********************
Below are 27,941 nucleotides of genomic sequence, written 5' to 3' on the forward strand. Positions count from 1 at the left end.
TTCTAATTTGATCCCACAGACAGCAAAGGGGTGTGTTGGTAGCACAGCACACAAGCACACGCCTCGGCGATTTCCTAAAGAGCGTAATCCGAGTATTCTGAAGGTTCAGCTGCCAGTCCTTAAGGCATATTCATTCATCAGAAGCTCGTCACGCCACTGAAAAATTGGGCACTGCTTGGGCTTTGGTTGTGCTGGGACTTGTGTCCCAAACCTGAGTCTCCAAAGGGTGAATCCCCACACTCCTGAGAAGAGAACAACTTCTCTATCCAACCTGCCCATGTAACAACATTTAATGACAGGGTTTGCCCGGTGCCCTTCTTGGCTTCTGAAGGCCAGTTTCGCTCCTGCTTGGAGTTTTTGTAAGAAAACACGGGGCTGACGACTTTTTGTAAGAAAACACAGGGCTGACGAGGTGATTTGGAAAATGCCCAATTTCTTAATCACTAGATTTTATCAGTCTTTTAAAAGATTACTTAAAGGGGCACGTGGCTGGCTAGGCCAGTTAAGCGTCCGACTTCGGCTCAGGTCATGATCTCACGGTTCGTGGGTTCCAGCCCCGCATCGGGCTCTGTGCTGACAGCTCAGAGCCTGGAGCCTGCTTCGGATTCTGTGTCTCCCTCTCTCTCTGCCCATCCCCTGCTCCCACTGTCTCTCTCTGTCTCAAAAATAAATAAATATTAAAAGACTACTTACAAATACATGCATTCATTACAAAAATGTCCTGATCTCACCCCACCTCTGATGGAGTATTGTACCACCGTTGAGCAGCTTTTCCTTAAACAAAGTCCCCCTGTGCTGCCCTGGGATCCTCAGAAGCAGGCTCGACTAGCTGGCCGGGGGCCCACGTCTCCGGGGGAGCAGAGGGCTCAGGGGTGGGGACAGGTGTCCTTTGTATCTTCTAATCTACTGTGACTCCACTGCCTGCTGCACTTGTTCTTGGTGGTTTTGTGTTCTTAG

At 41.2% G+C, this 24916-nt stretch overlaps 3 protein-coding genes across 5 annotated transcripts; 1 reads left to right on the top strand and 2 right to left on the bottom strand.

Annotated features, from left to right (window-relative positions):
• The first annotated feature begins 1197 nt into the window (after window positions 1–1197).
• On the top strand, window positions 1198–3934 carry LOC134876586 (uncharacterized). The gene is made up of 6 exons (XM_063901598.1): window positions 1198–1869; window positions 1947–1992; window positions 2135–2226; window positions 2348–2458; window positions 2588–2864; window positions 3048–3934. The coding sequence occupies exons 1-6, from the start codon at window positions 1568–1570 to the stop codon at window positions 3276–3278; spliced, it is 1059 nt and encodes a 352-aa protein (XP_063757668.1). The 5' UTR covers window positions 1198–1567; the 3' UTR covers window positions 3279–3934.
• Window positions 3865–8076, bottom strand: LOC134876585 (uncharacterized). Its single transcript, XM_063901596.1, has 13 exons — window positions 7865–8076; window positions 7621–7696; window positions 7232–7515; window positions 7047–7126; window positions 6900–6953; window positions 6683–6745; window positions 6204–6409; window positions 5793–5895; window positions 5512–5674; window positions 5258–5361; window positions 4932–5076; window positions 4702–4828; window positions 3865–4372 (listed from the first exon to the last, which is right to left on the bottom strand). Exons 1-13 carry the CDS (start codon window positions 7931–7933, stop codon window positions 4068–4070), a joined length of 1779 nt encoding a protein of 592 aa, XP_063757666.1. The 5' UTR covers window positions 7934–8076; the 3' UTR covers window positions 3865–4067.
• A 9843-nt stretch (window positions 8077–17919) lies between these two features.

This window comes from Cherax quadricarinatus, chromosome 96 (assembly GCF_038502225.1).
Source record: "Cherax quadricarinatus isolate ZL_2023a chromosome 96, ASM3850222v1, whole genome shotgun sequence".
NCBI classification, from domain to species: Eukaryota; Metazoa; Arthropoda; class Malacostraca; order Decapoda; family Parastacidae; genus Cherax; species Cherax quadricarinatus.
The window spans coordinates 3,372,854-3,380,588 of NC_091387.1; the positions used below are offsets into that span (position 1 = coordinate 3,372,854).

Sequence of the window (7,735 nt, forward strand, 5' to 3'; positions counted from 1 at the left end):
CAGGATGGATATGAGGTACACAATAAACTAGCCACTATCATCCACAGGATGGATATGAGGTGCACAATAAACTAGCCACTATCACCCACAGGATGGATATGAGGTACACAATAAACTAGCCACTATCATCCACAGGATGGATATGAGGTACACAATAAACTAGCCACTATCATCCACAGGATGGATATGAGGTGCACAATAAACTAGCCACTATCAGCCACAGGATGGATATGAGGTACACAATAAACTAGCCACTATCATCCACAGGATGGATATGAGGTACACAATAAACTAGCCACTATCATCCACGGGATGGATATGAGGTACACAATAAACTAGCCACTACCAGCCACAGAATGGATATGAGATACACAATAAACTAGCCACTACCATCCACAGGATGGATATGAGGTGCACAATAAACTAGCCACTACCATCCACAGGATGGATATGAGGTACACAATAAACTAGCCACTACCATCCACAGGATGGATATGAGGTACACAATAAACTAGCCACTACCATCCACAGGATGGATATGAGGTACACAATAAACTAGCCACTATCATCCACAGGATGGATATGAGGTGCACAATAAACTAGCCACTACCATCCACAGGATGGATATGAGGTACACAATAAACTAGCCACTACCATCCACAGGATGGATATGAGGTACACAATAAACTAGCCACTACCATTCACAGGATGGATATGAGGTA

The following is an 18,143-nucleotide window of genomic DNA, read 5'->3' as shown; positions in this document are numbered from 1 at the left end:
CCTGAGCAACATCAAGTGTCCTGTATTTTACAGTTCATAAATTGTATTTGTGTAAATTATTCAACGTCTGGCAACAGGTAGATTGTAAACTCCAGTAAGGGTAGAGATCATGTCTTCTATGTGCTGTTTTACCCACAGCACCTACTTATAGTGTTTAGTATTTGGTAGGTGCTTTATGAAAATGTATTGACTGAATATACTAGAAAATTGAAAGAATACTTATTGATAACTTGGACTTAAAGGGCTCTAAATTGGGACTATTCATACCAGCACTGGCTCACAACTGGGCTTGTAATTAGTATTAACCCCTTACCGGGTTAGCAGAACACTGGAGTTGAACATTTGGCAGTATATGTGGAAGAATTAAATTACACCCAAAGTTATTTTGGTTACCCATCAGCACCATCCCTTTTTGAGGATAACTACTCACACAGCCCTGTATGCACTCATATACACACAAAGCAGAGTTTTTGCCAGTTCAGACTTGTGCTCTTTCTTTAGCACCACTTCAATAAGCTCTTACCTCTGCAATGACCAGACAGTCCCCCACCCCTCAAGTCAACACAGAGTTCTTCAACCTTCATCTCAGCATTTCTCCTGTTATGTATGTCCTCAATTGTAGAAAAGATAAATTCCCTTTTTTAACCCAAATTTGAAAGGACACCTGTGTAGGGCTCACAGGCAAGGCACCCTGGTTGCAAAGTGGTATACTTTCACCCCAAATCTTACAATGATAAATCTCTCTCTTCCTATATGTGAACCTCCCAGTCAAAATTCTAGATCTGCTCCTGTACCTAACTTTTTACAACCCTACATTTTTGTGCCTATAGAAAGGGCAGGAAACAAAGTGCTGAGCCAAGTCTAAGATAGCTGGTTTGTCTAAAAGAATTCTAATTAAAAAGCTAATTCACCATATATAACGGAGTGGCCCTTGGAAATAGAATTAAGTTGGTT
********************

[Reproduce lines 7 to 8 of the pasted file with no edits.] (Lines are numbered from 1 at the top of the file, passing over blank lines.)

• Window positions 3865–8076, bottom strand: LOC134876585 (uncharacterized). Its single transcript, XM_063901596.1, has 13 exons — window positions 7865–8076; window positions 7621–7696; window positions 7232–7515; window positions 7047–7126; window positions 6900–6953; window positions 6683–6745; window positions 6204–6409; window positions 5793–5895; window positions 5512–5674; window positions 5258–5361; window positions 4932–5076; window positions 4702–4828; window positions 3865–4372 (listed from the first exon to the last, which is right to left on the bottom strand). Exons 1-13 carry the CDS (start codon window positions 7931–7933, stop codon window positions 4068–4070), a joined length of 1779 nt encoding a protein of 592 aa, XP_063757666.1. The 5' UTR covers window positions 7934–8076; the 3' UTR covers window positions 3865–4067.
• A 9843-nt stretch (window positions 8077–17919) lies between these two features.